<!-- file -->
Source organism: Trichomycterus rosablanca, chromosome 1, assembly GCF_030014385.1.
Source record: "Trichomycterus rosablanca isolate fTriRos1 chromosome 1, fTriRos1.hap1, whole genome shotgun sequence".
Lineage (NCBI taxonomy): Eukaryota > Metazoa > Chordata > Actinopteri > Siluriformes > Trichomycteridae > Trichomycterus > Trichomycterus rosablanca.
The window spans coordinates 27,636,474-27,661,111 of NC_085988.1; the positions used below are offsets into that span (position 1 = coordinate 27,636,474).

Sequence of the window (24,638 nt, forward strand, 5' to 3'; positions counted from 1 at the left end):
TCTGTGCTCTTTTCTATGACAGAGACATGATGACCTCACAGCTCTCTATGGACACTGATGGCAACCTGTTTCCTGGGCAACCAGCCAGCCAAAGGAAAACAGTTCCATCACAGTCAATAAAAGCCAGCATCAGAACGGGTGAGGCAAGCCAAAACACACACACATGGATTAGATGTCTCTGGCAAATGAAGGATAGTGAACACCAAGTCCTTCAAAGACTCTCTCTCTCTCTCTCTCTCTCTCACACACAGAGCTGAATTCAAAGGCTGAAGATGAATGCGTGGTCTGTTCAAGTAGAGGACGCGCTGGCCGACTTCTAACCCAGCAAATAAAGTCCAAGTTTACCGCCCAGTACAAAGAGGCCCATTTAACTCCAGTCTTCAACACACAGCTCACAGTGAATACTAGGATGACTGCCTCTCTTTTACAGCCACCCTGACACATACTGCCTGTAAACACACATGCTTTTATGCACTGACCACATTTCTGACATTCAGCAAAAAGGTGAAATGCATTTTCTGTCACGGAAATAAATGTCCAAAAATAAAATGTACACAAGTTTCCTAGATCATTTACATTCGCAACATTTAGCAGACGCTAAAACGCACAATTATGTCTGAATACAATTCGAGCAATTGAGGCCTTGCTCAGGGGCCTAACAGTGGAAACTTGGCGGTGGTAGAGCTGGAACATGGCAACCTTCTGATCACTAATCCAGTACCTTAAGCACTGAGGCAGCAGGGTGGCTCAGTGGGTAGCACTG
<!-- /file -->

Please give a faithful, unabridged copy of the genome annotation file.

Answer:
Source organism: Trichomycterus rosablanca, chromosome 1, assembly GCF_030014385.1.
Source record: "Trichomycterus rosablanca isolate fTriRos1 chromosome 1, fTriRos1.hap1, whole genome shotgun sequence".
Lineage (NCBI taxonomy): Eukaryota > Metazoa > Chordata > Actinopteri > Siluriformes > Trichomycteridae > Trichomycterus > Trichomycterus rosablanca.
The window spans coordinates 27,636,474-27,661,111 of NC_085988.1; the positions used below are offsets into that span (position 1 = coordinate 27,636,474).

Sequence of the window (24,638 nt, forward strand, 5' to 3'; positions counted from 1 at the left end):
TCTGTGCTCTTTTCTATGACAGAGACATGATGACCTCACAGCTCTCTATGGACACTGATGGCAACCTGTTTCCTGGGCAACCAGCCAGCCAAAGGAAAACAGTTCCATCACAGTCAATAAAAGCCAGCATCAGAACGGGTGAGGCAAGCCAAAACACACACACATGGATTAGATGTCTCTGGCAAATGAAGGATAGTGAACACCAAGTCCTTCAAAGACTCTCTCTCTCTCTCTCTCTCTCTCACACACAGAGCTGAATTCAAAGGCTGAAGATGAATGCGTGGTCTGTTCAAGTAGAGGACGCGCTGGCCGACTTCTAACCCAGCAAATAAAGTCCAAGTTTACCGCCCAGTACAAAGAGGCCCATTTAACTCCAGTCTTCAACACACAGCTCACAGTGAATACTAGGATGACTGCCTCTCTTTTACAGCCACCCTGACACATACTGCCTGTAAACACACATGCTTTTATGCACTGACCACATTTCTGACATTCAGCAAAAAGGTGAAATGCATTTTCTGTCACGGAAATAAATGTCCAAAAATAAAATGTACACAAGTTTCCTAGATCATTTACATTCGCAACATTTAGCAGACGCTAAAACGCACAATTATGTCTGAATACAATTCGAGCAATTGAGGCCTTGCTCAGGGGCCTAACAGTGGAAACTTGGCGGTGGTAGAGCTGGAACATGGCAACCTTCTGATCACTAATCCAGTACCTTAAGCACTGAGGCAGCAGGGTGGCTCAGTGGGTAGCACTG